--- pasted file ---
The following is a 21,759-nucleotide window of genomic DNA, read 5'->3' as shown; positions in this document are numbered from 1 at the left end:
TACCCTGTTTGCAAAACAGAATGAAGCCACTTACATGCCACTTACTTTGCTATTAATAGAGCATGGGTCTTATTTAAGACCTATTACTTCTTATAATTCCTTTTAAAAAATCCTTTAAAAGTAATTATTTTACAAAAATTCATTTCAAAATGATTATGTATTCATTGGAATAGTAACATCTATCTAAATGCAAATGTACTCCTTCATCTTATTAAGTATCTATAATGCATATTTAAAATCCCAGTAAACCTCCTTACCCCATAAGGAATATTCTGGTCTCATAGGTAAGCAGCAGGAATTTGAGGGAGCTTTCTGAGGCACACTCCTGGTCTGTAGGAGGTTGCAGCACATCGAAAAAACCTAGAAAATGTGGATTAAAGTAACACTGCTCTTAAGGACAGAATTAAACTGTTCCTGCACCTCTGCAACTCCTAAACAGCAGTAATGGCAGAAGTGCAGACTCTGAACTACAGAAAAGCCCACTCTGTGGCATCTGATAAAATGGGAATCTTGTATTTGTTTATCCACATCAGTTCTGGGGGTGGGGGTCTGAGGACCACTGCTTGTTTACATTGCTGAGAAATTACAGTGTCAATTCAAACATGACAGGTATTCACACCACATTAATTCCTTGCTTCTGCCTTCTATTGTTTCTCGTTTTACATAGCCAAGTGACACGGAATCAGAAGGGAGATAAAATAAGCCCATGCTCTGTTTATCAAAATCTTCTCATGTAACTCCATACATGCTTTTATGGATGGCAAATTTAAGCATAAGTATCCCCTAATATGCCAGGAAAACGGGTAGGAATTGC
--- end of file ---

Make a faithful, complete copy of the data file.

The following is a 21,759-nucleotide window of genomic DNA, read 5'->3' as shown; positions in this document are numbered from 1 at the left end:
TACCCTGTTTGCAAAACAGAATGAAGCCACTTACATGCCACTTACTTTGCTATTAATAGAGCATGGGTCTTATTTAAGACCTATTACTTCTTATAATTCCTTTTAAAAAATCCTTTAAAAGTAATTATTTTACAAAAATTCATTTCAAAATGATTATGTATTCATTGGAATAGTAACATCTATCTAAATGCAAATGTACTCCTTCATCTTATTAAGTATCTATAATGCATATTTAAAATCCCAGTAAACCTCCTTACCCCATAAGGAATATTCTGGTCTCATAGGTAAGCAGCAGGAATTTGAGGGAGCTTTCTGAGGCACACTCCTGGTCTGTAGGAGGTTGCAGCACATCGAAAAAACCTAGAAAATGTGGATTAAAGTAACACTGCTCTTAAGGACAGAATTAAACTGTTCCTGCACCTCTGCAACTCCTAAACAGCAGTAATGGCAGAAGTGCAGACTCTGAACTACAGAAAAGCCCACTCTGTGGCATCTGATAAAATGGGAATCTTGTATTTGTTTATCCACATCAGTTCTGGGGGTGGGGGTCTGAGGACCACTGCTTGTTTACATTGCTGAGAAATTACAGTGTCAATTCAAACATGACAGGTATTCACACCACATTAATTCCTTGCTTCTGCCTTCTATTGTTTCTCGTTTTACATAGCCAAGTGACACGGAATCAGAAGGGAGATAAAATAAGCCCATGCTCTGTTTATCAAAATCTTCTCATGTAACTCCATACATGCTTTTATGGATGGCAAATTTAAGCATAAGTATCCCCTAATATGCCAGGAAAACGGGTAGGAATTGC